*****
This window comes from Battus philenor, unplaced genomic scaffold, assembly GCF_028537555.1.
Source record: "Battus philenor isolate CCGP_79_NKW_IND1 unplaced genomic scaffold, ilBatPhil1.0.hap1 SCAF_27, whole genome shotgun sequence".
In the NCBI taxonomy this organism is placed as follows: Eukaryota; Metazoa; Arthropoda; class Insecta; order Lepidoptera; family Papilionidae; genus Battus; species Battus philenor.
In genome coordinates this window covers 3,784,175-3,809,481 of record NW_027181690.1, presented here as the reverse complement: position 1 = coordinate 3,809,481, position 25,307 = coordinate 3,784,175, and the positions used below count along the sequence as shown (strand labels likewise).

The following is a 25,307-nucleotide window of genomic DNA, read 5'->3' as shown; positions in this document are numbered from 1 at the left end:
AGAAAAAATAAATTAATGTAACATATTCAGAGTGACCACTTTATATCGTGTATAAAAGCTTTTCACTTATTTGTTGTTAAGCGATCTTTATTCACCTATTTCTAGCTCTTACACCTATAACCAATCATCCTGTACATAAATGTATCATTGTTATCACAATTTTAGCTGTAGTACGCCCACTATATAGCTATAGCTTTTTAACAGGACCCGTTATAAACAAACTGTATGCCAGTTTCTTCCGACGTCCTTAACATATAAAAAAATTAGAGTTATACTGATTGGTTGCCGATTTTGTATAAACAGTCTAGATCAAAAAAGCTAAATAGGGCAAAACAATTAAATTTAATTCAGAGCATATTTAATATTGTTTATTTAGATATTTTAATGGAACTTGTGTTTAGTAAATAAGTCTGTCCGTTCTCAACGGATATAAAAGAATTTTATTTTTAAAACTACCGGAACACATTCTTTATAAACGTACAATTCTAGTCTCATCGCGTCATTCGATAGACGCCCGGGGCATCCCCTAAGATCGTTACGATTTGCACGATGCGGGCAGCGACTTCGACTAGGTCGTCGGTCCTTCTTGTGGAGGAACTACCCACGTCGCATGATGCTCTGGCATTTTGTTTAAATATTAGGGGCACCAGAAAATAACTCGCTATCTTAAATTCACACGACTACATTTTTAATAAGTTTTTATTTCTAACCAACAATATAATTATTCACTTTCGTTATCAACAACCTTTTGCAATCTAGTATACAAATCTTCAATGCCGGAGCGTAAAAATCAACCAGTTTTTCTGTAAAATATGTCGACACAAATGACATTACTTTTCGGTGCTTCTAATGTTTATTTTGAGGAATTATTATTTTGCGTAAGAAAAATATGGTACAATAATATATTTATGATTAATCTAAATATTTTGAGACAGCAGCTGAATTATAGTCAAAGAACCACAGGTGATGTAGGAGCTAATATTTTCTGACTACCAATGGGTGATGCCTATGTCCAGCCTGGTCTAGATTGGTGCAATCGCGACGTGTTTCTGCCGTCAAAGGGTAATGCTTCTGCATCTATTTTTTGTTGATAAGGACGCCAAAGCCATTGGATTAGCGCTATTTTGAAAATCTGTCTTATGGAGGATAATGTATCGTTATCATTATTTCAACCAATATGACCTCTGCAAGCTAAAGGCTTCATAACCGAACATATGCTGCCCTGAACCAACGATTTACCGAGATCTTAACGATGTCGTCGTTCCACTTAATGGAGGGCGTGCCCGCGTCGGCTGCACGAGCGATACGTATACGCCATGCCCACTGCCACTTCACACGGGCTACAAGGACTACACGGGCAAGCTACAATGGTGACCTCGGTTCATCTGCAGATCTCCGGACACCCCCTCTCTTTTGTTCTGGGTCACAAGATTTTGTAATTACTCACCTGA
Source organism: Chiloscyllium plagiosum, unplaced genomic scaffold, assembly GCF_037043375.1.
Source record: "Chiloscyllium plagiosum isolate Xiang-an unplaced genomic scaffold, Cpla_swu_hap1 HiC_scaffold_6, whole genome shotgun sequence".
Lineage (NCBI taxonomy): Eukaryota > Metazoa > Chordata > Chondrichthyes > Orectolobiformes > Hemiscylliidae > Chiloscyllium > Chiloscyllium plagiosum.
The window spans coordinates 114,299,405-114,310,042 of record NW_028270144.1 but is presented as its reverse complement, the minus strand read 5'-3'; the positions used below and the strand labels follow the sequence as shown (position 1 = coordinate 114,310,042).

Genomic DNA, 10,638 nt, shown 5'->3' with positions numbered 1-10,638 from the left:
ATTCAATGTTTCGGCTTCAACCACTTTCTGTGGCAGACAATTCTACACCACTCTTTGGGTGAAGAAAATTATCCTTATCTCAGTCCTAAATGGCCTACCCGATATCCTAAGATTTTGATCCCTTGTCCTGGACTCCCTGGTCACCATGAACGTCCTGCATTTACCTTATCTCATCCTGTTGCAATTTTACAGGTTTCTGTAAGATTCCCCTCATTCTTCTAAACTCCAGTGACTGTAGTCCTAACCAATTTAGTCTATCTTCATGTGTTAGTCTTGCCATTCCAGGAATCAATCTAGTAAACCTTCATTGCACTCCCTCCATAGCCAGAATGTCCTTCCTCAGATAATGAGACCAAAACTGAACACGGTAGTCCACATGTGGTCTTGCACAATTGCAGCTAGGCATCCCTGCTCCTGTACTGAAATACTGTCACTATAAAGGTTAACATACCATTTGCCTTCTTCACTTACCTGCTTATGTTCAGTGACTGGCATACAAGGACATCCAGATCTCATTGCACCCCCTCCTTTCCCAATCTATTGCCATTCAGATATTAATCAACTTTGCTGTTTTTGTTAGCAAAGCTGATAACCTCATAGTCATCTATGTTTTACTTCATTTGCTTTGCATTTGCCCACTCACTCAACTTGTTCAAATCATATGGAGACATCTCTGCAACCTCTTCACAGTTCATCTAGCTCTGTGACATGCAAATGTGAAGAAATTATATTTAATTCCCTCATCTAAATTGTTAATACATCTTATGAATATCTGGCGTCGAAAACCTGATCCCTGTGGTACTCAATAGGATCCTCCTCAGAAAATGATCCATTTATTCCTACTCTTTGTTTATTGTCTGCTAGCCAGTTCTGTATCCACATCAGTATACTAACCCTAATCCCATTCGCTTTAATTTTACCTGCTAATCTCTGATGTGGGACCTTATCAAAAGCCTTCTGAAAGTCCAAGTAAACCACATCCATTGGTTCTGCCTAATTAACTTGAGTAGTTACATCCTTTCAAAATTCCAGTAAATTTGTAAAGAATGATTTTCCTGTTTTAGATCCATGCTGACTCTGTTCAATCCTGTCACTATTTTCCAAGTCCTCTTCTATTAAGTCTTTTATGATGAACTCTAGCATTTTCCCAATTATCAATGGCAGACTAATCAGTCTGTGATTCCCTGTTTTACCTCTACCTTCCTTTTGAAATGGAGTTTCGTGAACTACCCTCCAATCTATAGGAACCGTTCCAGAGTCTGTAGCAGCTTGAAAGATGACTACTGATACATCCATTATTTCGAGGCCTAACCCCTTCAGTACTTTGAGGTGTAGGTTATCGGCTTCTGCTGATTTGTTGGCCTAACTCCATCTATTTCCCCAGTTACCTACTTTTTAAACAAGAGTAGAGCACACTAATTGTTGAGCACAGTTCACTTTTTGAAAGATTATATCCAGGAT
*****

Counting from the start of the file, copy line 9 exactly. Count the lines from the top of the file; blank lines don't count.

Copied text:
Lineage (NCBI taxonomy): Eukaryota > Metazoa > Chordata > Chondrichthyes > Orectolobiformes > Hemiscylliidae > Chiloscyllium > Chiloscyllium plagiosum.